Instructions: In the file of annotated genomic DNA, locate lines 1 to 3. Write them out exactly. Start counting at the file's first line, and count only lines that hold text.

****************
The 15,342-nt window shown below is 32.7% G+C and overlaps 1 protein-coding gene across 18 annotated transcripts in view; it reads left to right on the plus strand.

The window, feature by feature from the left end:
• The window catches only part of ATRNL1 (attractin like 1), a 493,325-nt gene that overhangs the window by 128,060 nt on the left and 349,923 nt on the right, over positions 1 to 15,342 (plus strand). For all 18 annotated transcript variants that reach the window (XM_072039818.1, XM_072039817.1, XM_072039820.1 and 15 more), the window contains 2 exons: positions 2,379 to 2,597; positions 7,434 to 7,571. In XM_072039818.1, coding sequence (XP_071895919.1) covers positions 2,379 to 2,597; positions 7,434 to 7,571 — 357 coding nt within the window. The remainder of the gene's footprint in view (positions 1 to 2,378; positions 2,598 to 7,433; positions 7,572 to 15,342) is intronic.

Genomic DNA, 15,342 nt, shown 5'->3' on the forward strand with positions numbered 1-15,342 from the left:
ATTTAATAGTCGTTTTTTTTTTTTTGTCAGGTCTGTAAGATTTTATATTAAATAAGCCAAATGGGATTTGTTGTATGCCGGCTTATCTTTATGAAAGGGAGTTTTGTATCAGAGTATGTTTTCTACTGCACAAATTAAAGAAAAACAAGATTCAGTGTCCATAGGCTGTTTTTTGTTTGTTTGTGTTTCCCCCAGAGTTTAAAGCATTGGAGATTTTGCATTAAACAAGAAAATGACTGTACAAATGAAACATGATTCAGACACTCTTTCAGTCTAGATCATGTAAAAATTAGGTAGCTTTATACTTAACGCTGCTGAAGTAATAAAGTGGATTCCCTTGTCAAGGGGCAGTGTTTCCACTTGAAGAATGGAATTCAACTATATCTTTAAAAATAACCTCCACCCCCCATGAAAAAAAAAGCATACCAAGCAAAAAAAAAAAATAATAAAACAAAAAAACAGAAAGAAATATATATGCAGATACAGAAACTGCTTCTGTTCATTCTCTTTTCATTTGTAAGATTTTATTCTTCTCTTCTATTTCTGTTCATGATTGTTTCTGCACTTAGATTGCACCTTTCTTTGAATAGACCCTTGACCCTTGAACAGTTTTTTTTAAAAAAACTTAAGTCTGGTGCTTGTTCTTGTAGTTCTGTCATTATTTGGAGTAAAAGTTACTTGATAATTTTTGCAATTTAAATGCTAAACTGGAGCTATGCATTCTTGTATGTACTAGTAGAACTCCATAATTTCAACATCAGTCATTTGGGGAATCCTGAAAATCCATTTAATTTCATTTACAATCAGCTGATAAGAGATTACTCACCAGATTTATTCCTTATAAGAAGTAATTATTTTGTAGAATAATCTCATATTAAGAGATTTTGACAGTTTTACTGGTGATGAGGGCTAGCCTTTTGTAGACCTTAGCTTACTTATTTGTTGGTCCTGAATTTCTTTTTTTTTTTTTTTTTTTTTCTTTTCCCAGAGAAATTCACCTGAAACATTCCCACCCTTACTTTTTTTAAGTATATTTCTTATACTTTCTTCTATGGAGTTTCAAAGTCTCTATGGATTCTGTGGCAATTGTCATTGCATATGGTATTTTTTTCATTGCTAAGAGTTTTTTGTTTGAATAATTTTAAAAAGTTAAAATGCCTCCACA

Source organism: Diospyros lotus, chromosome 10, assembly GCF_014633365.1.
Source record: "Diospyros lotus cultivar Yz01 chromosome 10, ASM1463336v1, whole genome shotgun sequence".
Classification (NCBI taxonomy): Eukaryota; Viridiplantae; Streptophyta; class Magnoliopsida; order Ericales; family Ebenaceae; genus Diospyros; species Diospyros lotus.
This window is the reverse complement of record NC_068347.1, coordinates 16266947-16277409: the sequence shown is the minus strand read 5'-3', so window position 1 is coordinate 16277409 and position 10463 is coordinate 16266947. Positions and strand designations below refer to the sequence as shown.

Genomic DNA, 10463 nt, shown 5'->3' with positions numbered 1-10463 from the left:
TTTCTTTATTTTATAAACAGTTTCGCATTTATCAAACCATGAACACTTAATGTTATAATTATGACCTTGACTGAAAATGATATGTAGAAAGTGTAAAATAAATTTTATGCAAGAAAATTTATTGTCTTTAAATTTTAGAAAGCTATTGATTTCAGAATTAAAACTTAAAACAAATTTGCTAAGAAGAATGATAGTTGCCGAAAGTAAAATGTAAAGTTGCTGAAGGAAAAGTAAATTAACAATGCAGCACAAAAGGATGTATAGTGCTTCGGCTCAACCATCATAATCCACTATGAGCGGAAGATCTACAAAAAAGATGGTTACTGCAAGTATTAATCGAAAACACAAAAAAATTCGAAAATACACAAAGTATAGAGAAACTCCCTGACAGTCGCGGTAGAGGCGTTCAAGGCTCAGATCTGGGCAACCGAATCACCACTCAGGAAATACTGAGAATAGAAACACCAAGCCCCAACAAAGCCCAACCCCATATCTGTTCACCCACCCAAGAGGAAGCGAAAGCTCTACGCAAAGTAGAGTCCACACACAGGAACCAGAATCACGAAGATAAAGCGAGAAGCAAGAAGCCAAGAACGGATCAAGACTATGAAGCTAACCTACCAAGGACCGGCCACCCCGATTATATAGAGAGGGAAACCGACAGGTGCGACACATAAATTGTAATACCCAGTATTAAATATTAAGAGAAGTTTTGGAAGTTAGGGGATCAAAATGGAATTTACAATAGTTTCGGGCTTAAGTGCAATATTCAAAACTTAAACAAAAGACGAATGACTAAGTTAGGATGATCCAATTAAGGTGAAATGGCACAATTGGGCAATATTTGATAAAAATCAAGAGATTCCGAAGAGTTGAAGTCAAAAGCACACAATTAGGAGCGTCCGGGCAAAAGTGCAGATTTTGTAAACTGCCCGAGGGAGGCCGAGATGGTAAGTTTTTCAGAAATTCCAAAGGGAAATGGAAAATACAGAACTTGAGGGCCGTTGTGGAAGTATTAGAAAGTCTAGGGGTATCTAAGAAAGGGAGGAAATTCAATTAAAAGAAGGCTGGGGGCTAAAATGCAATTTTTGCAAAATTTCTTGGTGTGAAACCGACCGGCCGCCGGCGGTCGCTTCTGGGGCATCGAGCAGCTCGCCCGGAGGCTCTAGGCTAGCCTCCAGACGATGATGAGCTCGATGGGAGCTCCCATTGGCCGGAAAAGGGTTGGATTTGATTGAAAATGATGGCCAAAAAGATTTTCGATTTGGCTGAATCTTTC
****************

The 15,342-nt window shown below is 32.7% G+C and overlaps 1 protein-coding gene across 18 annotated transcripts in view; it reads left to right on the plus strand.

The window, feature by feature from the left end:
• The window catches only part of ATRNL1 (attractin like 1), a 493,325-nt gene that overhangs the window by 128,060 nt on the left and 349,923 nt on the right, over positions 1 to 15,342 (plus strand). For all 18 annotated transcript variants that reach the window (XM_072039818.1, XM_072039817.1, XM_072039820.1 and 15 more), the window contains 2 exons: positions 2,379 to 2,597; positions 7,434 to 7,571. In XM_072039818.1, coding sequence (XP_071895919.1) covers positions 2,379 to 2,597; positions 7,434 to 7,571 — 357 coding nt within the window. The remainder of the gene's footprint in view (positions 1 to 2,378; positions 2,598 to 7,433; positions 7,572 to 15,342) is intronic.